Women in the Director's Chair Film and Video Festival | Festival | Chicago Reader

Women in the Director's Chair Film and Video Festival 

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The last three days of a five-day festival, now in its eighth year, that highlights film and video shorts and features by women, including documentary, animated, narrative, and experimental works. It continues Friday, March 10, through Sunday, March 12, at Chicago Filmmakers, 1229 W. Belmont. Films and videos are grouped under such program headings as "Live in a Glass House," "Play With Fire," and "Take One's Life in One's Hands." Festival tickets are $5 per program for the general public, $4 for members of Women in the Director's Chair, Chicago Filmmakers, and the Center for New Television, students, and senior citizens. For further information call 281-4988.


RUN FOR IT Seven film and video shorts: Jill Goldman's expressionistic film about female desire and its representation in film, Fort/Da (1987); Marilyn Wulff's autobiographical video Little Stories (1988); Frances Leeming's Canadian and animated film Orientation Express, about Life magazine's treatment of women over three decades; Helen DeMichiel's 1987 experimental video Consider Anything But Don't Cry, Kristine Diekman's short narrative video Circular Vision (1988); Susan Delson's 1987 film Cause and Effect; and Lynn Kirby's interesting 1987 narrative film, Sharon and the Birds on the Way to the Wedding. (6:30)

LIVE IN A GLASS HOUSE Three documentary videos, all made last year: Nancy Kalow's Sadobabies: Runaways in San Francisco, Marsha V. Morgan's Crossing With the Light (a tribute to the Chicago street corner of Clark and Diversey), and Sachiko Hamada's Inside Life Outside, which deals with the homeless in a New York shantytown. (6:30)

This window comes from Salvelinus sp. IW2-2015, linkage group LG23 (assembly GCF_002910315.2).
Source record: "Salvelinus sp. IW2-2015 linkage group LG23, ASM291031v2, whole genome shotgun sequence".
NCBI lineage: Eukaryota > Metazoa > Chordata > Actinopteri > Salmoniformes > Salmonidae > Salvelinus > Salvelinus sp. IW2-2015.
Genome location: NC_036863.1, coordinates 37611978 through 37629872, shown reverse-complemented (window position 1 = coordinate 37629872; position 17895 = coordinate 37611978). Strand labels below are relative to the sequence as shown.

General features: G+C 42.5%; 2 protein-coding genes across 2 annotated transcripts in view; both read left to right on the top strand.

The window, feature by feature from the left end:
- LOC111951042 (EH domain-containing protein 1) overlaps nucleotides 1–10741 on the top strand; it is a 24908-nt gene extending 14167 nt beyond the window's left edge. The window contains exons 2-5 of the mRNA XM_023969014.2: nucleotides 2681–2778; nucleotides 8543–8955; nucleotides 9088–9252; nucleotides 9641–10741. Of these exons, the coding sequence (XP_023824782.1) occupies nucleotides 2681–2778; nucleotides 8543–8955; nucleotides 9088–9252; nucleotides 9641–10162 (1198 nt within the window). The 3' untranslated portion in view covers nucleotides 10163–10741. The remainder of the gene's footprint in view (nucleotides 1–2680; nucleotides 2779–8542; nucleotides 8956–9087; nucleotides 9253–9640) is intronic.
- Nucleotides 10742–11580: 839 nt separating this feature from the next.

PLAY WITH FIRE Seven films and videos, all made over the past couple of years: Margaret Hussey's film Two Eggs Any Style ("a narrative without a story line"); Alison Morse's pixilated animation The Romance of Reorganization; Cynthia Cohn's documentary film Lovestruck; Susan Emshwiller's black comedy Breakfast Messages; Megan M. Sinciair's one-minute tribute to Alfred Hitchcock, Norman; Maggie Sherman's video The Gift; and Camille Billops's experimental narrative-documentary video, Older Women and Love. (9:00)

DEFY DANGER Four recent videos: Marianne Connor's personal travel journal through Jordan and the West Bank, Impressions of Jordan; Margot Starr Kernan's experimental and autobiographical narrative Watching; Carol Yourman's Building Peace in the Midst of War, which focuses on the sister-city relationship between Cambridge, Massachusetts, and the repopulated village of San Jose las Flores, El Salvador; and Jenny Morgan's Angola Is Our Country, in which Angolan women describe their experience of South Africa's 12-year undeclared war against their own country. (9:00)


CARRY TOO MUCH SAIL Two short documentary features on film, both made last year: Diane Garey and Lawrence Hott's history of nursing, Sentimental Women Need Not Apply, and Sue Maslin and Sue Hardisty's Australian film about a group of women farm workers during World War II, Thanks Girls and Goodbye. (11:00 am)

MARCH UP TO THE MOUTH OF THE CANNON Two video documentaries of 1987: Gabrielle Baur and Kristina Konrad's Swiss video about the role of women in postrevolutionary Nicaragua, Cada Dia Historia (Everyday History), and Ying Ying Wu's Vietnam Vets: Dissidents for Peace. (11:00 am)

CAST YOUR FATE TO THE WIND Two short documentary features on film, both completed last year: Diane Kitchen's Before We Knew Nothing, about the life of the Ashaninka Indians in the jungles of Peru, and Kelly Holland's Viva la Paz, about 300 people from around the world who traveled to Central America in support of peaceful dialogue and nonmilitary alternatives. (1:30)